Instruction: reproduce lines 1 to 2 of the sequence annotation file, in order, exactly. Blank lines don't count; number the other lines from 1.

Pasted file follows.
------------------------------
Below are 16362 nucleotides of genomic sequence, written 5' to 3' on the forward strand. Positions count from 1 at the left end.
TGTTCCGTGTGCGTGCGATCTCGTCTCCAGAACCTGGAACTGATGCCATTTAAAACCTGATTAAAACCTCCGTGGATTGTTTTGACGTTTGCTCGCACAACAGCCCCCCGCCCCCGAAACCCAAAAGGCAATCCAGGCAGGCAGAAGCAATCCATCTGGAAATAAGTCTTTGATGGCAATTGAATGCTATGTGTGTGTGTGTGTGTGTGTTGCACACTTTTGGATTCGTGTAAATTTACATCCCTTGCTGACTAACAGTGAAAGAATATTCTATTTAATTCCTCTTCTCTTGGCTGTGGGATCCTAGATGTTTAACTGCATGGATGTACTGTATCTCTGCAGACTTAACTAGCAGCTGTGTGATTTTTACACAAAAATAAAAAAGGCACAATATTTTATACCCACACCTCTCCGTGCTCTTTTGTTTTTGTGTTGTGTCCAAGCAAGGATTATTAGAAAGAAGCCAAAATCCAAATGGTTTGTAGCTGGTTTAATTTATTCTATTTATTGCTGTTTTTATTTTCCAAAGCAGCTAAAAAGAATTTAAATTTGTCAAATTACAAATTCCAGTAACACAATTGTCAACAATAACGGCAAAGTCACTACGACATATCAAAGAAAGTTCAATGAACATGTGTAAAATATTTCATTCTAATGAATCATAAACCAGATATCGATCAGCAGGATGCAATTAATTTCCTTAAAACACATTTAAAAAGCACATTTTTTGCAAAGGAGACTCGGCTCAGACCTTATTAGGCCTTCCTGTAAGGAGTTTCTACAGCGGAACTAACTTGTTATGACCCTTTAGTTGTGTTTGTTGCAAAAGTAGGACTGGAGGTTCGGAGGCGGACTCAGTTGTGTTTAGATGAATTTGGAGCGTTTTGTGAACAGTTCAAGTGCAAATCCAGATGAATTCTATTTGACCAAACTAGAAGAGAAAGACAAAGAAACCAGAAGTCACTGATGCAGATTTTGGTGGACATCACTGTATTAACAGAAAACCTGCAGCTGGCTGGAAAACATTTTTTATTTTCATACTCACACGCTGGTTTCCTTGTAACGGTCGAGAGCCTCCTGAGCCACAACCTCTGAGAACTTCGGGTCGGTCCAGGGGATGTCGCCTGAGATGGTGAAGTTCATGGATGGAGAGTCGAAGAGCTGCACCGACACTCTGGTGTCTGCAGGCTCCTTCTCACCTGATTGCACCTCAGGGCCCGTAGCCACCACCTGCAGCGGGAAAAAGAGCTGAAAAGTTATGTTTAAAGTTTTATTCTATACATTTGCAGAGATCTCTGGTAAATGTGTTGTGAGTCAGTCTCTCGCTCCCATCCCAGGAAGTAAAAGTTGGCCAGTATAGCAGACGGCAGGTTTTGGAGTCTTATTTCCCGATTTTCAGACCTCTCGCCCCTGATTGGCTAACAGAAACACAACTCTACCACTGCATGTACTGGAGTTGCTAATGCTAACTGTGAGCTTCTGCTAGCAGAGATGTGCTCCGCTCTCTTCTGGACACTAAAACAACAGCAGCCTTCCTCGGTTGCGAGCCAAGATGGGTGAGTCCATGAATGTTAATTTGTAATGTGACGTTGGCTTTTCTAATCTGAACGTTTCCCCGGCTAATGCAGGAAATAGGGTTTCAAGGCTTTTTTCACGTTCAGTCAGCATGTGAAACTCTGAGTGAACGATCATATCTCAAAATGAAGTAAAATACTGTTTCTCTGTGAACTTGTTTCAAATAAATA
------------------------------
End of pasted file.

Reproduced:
Below are 16362 nucleotides of genomic sequence, written 5' to 3' on the forward strand. Positions count from 1 at the left end.
TGTTCCGTGTGCGTGCGATCTCGTCTCCAGAACCTGGAACTGATGCCATTTAAAACCTGATTAAAACCTCCGTGGATTGTTTTGACGTTTGCTCGCACAACAGCCCCCCGCCCCCGAAACCCAAAAGGCAATCCAGGCAGGCAGAAGCAATCCATCTGGAAATAAGTCTTTGATGGCAATTGAATGCTATGTGTGTGTGTGTGTGTGTGTTGCACACTTTTGGATTCGTGTAAATTTACATCCCTTGCTGACTAACAGTGAAAGAATATTCTATTTAATTCCTCTTCTCTTGGCTGTGGGATCCTAGATGTTTAACTGCATGGATGTACTGTATCTCTGCAGACTTAACTAGCAGCTGTGTGATTTTTACACAAAAATAAAAAAGGCACAATATTTTATACCCACACCTCTCCGTGCTCTTTTGTTTTTGTGTTGTGTCCAAGCAAGGATTATTAGAAAGAAGCCAAAATCCAAATGGTTTGTAGCTGGTTTAATTTATTCTATTTATTGCTGTTTTTATTTTCCAAAGCAGCTAAAAAGAATTTAAATTTGTCAAATTACAAATTCCAGTAACACAATTGTCAACAATAACGGCAAAGTCACTACGACATATCAAAGAAAGTTCAATGAACATGTGTAAAATATTTCATTCTAATGAATCATAAACCAGATATCGATCAGCAGGATGCAATTAATTTCCTTAAAACACATTTAAAAAGCACATTTTTTGCAAAGGAGACTCGGCTCAGACCTTATTAGGCCTTCCTGTAAGGAGTTTCTACAGCGGAACTAACTTGTTATGACCCTTTAGTTGTGTTTGTTGCAAAAGTAGGACTGGAGGTTCGGAGGCGGACTCAGTTGTGTTTAGATGAATTTGGAGCGTTTTGTGAACAGTTCAAGTGCAAATCCAGATGAATTCTATTTGACCAAACTAGAAGAGAAAGACAAAGAAACCAGAAGTCACTGATGCAGATTTTGGTGGACATCACTGTATTAACAGAAAACCTGCAGCTGGCTGGAAAACATTTTTTATTTTCATACTCACACGCTGGTTTCCTTGTAACGGTCGAGAGCCTCCTGAGCCACAACCTCTGAGAACTTCGGGTCGGTCCAGGGGATGTCGCCTGAGATGGTGAAGTTCATGGATGGAGAGTCGAAGAGCTGCACCGACACTCTGGTGTCTGCAGGCTCCTTCTCACCTGATTGCACCTCAGGGCCCGTAGCCACCACCTGCAGCGGGAAAAAGAGCTGAAAAGTTATGTTTAAAGTTTTATTCTATACATTTGCAGAGATCTCTGGTAAATGTGTTGTGAGTCAGTCTCTCGCTCCCATCCCAGGAAGTAAAAGTTGGCCAGTATAGCAGACGGCAGGTTTTGGAGTCTTATTTCCCGATTTTCAGACCTCTCGCCCCTGATTGGCTAACAGAAACACAACTCTACCACTGCATGTACTGGAGTTGCTAATGCTAACTGTGAGCTTCTGCTAGCAGAGATGTGCTCCGCTCTCTTCTGGACACTAAAACAACAGCAGCCTTCCTCGGTTGCGAGCCAAGATGGGTGAGTCCATGAATGTTAATTTGTAATGTGACGTTGGCTTTTCTAATCTGAACGTTTCCCCGGCTAATGCAGGAAATAGGGTTTCAAGGCTTTTTTCACGTTCAGTCAGCATGTGAAACTCTGAGTGAACGATCATATCTCAAAATGAAGTAAAATACTGTTTCTCTGTGAACTTGTTTCAAATAAATA